A young lioness.

A young lioness. Photo: Alamy

From the sightings we've had so far, it appears the Obama family chose well. And lucky for us, the animals don't seem to have let the recent celebrity visit dull their enthusiasm for making appearances for us less famous folk.

Though at this moment Christo probably wishes the wildlife was a little more stand-offish. Suddenly, his demeanour changes. "All right everybody, back in the safari vehicle," he says, noticing elephants heading our way.

"Quickly," he adds, unnecessarily.

White rhinoceroses.

White rhinoceroses. Photo: Alamy

Christo has just set up a casual picnic in the bush where we planned to have drinks and watch the sun go down over Madikwe. Unfortunately, these elephants share our ranger's pick of picnicking spots and they rightly get first dibs. Still holding our gin and tonics, we drive to a safe distance and watch the huge pachyderms arrive to make short work of some acacia trees.

However, our animal encounters are not over. As we start to head back to the lodge, a giraffe, clearly feeling it's not getting its fair share of attention, has taken up position in the middle of the road, seemingly refusing to budge until a substantial number of photos have been taken. We happily comply.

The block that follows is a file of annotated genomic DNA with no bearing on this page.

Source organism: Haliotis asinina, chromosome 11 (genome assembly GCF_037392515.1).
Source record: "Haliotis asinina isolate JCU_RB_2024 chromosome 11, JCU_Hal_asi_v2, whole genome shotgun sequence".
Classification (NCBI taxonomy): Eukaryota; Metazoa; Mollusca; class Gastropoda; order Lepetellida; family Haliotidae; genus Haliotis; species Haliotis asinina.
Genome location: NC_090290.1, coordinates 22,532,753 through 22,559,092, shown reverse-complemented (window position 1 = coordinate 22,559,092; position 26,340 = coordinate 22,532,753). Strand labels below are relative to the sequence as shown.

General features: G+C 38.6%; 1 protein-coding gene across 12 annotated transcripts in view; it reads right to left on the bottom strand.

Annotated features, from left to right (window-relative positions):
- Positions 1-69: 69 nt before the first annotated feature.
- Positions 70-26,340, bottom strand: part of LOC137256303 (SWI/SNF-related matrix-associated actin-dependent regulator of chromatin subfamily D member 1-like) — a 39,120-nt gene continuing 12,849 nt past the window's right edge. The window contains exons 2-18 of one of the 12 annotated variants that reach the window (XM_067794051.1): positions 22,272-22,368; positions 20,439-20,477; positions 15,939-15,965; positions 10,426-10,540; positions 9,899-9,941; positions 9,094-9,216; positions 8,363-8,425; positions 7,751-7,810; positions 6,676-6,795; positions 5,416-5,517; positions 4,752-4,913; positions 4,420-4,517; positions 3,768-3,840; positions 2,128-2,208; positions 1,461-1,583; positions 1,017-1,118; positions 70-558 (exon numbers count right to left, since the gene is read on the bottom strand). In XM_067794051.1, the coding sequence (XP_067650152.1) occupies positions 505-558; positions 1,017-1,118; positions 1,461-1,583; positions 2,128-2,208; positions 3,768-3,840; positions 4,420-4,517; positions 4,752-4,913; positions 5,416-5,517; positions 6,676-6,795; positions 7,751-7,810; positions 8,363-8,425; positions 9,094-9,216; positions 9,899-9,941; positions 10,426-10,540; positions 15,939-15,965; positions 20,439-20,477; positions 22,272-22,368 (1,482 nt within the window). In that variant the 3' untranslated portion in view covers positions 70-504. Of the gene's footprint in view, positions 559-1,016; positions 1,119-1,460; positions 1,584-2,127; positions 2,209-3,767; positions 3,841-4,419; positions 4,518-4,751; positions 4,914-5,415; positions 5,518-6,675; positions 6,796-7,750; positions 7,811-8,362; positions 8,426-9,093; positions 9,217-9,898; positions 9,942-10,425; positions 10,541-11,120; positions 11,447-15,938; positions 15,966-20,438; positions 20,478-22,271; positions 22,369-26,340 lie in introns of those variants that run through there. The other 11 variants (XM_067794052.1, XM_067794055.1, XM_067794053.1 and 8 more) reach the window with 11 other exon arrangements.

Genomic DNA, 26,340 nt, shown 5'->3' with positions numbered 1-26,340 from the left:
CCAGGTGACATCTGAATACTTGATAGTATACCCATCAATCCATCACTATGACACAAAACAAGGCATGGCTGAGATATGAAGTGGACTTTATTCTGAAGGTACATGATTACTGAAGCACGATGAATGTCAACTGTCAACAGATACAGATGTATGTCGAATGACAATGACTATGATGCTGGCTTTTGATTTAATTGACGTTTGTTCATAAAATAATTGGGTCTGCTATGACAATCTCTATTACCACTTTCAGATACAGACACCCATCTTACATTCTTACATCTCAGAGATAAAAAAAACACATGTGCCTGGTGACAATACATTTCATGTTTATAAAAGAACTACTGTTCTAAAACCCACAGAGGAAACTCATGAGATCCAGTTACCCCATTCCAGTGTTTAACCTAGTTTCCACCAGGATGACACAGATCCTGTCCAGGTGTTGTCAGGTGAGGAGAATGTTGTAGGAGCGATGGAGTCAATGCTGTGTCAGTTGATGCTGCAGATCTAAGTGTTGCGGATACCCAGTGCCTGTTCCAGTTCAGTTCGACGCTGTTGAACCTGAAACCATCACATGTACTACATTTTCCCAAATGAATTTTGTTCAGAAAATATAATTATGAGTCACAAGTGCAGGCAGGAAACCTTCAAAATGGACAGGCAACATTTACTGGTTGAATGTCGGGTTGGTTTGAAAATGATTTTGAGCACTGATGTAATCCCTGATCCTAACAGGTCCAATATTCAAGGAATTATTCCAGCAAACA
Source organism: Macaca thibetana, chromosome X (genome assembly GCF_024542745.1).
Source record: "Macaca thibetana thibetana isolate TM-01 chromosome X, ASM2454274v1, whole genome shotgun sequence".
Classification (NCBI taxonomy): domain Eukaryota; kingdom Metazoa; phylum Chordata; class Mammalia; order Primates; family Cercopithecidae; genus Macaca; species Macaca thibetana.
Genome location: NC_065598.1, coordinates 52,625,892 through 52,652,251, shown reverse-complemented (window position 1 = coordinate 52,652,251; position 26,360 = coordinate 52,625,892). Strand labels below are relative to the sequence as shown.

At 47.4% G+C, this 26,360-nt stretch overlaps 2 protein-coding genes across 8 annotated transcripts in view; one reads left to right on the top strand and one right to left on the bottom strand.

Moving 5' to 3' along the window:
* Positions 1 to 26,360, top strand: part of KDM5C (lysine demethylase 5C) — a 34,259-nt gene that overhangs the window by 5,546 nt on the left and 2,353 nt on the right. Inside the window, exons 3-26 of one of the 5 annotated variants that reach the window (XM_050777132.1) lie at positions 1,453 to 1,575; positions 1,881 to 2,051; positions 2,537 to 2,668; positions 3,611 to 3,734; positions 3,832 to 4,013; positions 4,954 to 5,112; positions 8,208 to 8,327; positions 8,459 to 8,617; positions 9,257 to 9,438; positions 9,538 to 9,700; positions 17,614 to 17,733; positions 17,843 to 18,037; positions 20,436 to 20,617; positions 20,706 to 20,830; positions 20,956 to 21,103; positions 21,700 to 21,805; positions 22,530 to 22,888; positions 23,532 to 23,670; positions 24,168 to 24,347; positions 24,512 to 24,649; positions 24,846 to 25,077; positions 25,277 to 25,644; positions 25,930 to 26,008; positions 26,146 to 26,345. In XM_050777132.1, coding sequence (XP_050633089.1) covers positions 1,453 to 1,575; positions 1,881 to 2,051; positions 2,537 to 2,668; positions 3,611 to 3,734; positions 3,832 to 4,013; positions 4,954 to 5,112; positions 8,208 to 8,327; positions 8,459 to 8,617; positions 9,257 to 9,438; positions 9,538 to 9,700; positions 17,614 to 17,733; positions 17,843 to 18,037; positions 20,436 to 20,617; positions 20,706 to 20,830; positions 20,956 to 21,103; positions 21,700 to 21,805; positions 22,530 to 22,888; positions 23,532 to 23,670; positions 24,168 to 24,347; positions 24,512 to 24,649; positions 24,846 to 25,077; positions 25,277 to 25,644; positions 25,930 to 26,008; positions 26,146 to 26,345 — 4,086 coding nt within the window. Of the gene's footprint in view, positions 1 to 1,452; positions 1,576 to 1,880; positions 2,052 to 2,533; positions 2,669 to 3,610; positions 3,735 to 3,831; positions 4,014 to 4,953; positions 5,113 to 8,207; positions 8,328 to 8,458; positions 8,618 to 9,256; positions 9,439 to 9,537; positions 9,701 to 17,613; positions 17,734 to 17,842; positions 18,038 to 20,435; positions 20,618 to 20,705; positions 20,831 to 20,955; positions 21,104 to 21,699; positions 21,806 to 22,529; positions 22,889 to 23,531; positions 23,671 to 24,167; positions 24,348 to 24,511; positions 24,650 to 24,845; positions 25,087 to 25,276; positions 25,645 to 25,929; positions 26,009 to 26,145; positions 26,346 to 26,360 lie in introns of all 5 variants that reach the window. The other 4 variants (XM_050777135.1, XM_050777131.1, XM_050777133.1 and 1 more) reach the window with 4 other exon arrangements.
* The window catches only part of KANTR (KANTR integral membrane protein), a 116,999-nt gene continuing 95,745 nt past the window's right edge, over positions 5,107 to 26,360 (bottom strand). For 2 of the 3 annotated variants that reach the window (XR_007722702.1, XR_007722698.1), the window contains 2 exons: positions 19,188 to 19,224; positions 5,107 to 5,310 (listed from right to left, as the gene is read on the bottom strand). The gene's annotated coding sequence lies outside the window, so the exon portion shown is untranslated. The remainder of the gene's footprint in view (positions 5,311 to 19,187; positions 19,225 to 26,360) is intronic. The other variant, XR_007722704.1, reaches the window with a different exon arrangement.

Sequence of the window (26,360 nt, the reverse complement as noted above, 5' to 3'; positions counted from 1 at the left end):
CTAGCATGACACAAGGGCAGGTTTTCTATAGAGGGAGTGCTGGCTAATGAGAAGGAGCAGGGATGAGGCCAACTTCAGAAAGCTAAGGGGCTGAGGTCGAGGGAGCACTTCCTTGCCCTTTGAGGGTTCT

On return to Tuningi, guests compare photos and linger over a divine meal as a chorus of aptly named bubbling frogs provides a perfect safari-camp serenade. At the lodge, animals are as welcome as the guests. Most mornings I find myself sharing my alfresco shower with either a couple of friendly geckos or a curious hornbill that also has a habit of depositing half-eaten fruit on a neighbouring deckchair. The lodge is also frequently visited by zebras that drink at a nearby watering hole, and guests happily share the pool with a handful of grey louries that arrive for a quick bath and a drink.

But the best wildlife sightings await us on safari. The next day on our morning drive, we are astonished as two spotted hyenas, notoriously shy creatures, let our vehicle follow close behind as they set off in search of breakfast. The pair couldn't have been more welcoming if we were invited guests and we leave the twosome only when a rhino makes an appearance with her youngster close behind. The mother and daughter barely cast us a glance before continuing to graze placidly, in no rush to leave our company.